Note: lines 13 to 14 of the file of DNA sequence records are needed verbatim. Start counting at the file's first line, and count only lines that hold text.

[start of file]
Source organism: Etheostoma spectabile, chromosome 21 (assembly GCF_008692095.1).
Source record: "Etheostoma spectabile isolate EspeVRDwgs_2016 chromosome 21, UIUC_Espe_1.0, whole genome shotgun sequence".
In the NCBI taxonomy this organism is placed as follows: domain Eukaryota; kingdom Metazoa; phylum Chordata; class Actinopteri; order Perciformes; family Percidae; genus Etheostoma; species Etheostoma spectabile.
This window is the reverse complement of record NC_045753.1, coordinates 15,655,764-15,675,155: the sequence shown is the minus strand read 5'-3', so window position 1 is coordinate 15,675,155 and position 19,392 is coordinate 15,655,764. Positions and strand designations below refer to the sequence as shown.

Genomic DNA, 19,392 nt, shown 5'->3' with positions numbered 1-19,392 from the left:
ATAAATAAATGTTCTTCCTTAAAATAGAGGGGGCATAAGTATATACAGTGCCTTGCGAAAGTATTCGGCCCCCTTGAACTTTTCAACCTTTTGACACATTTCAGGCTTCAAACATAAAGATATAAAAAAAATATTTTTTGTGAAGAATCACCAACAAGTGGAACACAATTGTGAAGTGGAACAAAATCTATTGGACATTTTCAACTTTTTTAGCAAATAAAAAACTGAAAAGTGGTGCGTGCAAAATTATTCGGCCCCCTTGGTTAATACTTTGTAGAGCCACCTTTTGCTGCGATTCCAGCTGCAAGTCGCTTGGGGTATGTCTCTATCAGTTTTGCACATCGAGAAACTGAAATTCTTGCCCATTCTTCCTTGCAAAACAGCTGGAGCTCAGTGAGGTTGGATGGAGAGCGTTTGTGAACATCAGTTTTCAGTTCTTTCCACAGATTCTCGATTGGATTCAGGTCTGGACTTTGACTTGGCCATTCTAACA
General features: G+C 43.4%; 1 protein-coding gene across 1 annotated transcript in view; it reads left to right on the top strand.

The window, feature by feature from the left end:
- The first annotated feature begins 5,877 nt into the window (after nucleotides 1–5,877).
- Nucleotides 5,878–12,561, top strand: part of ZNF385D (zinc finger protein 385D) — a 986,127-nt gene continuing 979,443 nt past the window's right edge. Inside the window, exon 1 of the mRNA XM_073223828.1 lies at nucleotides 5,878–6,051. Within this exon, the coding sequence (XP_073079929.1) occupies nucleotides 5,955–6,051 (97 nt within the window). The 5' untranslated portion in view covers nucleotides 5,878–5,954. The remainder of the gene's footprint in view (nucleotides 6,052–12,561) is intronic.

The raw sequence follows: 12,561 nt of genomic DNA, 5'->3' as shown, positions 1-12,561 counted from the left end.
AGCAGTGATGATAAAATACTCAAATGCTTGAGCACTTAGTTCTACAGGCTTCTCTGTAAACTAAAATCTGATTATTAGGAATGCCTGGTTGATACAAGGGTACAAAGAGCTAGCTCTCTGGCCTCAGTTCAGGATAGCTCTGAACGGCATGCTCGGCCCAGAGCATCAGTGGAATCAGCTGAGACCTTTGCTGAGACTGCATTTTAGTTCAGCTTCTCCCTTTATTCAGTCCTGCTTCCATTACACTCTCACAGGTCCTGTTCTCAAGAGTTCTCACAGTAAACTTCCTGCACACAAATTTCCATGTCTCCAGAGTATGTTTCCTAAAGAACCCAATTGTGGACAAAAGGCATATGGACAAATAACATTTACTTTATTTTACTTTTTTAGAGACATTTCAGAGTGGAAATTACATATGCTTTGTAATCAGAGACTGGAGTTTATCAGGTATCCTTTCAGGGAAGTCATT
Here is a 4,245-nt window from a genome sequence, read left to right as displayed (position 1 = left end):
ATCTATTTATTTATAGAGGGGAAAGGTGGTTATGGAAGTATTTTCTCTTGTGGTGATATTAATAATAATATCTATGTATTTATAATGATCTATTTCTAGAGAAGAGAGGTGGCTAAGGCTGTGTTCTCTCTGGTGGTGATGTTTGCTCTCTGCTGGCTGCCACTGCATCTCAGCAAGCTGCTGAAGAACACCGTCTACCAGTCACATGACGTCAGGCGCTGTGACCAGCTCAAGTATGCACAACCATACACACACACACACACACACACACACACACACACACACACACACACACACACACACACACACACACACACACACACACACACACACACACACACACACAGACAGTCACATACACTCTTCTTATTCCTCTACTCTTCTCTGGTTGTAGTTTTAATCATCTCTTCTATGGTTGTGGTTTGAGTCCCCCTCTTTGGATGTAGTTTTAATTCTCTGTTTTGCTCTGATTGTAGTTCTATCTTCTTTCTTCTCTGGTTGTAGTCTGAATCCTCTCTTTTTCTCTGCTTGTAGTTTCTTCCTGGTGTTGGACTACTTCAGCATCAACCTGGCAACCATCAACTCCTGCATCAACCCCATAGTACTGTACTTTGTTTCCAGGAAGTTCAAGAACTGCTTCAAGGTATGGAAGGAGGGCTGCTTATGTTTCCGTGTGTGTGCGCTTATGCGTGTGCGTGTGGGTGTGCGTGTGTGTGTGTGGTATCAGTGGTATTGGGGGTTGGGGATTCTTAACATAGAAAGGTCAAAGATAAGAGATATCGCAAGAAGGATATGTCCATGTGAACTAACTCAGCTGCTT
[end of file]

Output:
Here is a 4,245-nt window from a genome sequence, read left to right as displayed (position 1 = left end):
ATCTATTTATTTATAGAGGGGAAAGGTGGTTATGGAAGTATTTTCTCTTGTGGTGATATTAATAATAATATCTATGTATTTATAATGATCTATTTCTAGAGAAGAGAGGTGGCTAAGGCTGTGTTCTCTCTGGTGGTGATGTTTGCTCTCTGCTGGCTGCCACTGCATCTCAGCAAGCTGCTGAAGAACACCGTCTACCAGTCACATGACGTCAGGCGCTGTGACCAGCTCAAGTATGCACAACCATACACACACACACACACACACACACACACACACACACACACACACACACACACACACACACACACACACACACACACACACACACACACACACACACACAGACAGTCACATACACTCTTCTTATTCCTCTACTCTTCTCTGGTTGTAGTTTTAATCATCTCTTCTATGGTTGTGGTTTGAGTCCCCCTCTTTGGATGTAGTTTTAATTCTCTGTTTTGCTCTGATTGTAGTTCTATCTTCTTTCTTCTCTGGTTGTAGTCTGAATCCTCTCTTTTTCTCTGCTTGTAGTTTCTTCCTGGTGTTGGACTACTTCAGCATCAACCTGGCAACCATCAACTCCTGCATCAACCCCATAGTACTGTACTTTGTTTCCAGGAAGTTCAAGAACTGCTTCAAGGTATGGAAGGAGGGCTGCTTATGTTTCCGTGTGTGTGCGCTTATGCGTGTGCGTGTGGGTGTGCGTGTGTGTGTGTGGTATCAGTGGTATTGGGGGTTGGGGATTCTTAACATAGAAAGGTCAAAGATAAGAGATATCGCAAGAAGGATATGTCCATGTGAACTAACTCAGCTGCTT